A Profile of Older Americans: 2004
About 3.6 million elderly persons (10.2%) were below the poverty level
in 2003. This poverty rate was not statistically different from the poverty
rate in 2002. The historic lowest level of 9.7% was reached in 1999.
Another 2.3 million or 6.7% of the elderly were classified as "near-poor" (income
between the poverty level and 125% of this level).
One of every twelve (8.8%) elderly Whites** was poor in 2003, compared
to 23.7% of elderly African-Americans,** 14.3% of Asians,** and 19.5%
of elderly Hispanics. Higher than average poverty rates for older persons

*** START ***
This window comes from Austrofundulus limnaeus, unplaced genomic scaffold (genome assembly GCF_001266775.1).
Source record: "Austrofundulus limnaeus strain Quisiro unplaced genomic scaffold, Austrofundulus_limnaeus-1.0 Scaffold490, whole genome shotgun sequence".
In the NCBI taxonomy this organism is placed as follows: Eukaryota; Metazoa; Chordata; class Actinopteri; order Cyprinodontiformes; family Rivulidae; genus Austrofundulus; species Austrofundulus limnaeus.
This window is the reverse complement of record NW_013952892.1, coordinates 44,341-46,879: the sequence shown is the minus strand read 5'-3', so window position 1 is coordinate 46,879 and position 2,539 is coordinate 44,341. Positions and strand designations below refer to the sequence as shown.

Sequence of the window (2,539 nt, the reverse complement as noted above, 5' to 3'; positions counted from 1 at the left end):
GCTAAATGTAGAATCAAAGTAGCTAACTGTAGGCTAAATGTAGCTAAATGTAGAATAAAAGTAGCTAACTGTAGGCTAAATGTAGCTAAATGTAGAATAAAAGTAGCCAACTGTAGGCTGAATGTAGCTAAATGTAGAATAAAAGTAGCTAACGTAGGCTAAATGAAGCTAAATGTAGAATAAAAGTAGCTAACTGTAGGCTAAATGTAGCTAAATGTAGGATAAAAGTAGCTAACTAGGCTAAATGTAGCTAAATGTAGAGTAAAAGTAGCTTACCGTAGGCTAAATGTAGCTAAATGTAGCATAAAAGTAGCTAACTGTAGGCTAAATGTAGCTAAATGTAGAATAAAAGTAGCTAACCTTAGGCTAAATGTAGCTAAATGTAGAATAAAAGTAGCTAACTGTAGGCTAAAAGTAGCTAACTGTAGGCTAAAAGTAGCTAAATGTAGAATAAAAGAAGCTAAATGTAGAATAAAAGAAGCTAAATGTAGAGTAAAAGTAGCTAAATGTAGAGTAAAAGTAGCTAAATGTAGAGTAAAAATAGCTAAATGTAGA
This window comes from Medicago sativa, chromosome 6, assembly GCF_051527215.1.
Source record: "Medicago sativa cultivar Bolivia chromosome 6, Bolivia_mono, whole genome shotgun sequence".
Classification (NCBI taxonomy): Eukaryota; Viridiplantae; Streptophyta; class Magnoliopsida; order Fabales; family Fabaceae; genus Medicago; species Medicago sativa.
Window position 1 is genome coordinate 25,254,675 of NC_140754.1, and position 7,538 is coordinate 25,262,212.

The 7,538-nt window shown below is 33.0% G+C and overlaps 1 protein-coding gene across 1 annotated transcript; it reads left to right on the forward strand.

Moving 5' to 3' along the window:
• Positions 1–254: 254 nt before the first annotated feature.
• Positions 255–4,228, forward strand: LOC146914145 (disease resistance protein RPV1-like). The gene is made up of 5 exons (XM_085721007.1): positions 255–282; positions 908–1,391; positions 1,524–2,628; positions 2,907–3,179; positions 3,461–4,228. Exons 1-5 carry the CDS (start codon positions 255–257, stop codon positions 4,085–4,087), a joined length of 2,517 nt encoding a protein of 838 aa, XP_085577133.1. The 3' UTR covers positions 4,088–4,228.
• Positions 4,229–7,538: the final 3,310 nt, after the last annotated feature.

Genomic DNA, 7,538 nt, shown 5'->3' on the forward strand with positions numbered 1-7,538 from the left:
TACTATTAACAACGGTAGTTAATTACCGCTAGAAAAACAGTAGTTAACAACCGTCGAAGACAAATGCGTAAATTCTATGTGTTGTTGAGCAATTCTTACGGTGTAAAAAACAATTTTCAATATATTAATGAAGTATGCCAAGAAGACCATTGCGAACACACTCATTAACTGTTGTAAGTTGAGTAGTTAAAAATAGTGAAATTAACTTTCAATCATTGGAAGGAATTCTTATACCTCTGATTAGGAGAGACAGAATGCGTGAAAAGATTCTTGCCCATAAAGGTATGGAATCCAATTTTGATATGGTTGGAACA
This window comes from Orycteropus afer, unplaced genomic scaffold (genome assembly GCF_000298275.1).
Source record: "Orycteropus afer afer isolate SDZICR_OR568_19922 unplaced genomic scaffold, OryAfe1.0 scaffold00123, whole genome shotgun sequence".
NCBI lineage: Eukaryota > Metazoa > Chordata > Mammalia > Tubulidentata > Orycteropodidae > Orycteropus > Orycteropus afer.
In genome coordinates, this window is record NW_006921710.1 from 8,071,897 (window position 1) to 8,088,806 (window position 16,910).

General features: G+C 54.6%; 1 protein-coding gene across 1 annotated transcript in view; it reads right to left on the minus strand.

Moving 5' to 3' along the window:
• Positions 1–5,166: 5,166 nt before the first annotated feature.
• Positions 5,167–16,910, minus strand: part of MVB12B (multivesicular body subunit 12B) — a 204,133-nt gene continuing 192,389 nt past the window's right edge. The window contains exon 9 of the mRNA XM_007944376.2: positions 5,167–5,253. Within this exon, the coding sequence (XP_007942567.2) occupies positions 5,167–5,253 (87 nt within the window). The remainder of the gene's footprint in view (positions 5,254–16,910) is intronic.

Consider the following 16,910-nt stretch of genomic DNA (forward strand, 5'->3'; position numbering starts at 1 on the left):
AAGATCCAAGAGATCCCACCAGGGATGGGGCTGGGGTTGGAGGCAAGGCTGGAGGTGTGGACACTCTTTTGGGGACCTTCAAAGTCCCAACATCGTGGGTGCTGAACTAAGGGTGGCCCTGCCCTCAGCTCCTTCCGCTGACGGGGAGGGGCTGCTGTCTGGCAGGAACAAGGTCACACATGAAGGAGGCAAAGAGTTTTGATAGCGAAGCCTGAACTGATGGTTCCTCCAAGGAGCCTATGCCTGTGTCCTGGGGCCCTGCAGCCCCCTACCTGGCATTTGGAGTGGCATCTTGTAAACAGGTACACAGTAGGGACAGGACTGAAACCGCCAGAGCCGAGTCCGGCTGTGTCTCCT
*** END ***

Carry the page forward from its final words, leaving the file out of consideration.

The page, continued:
were found among those who lived in central cities (13.1%), outside metropolitan
areas (i.e. rural areas) (11.0%), and in the South (11.9%).
Older women had a higher poverty rate (12.5%) than older men (7.3%)
in 2003. Older persons living alone were much more likely to be poor
(18.6%) than were older persons living with families (5.8%). The highest
poverty rates (40.8%) were experienced by older Hispanic women who lived
Based on data from Current Population Survey, Annual Social and
Economic Supplement, "Income, Poverty, and Health Insurance Coverage
in the United States: 2003," P60‑226, issued August, 2004, by
the U.S. Bureau of the Census and related Census detailed tables on the
Census Bureau website
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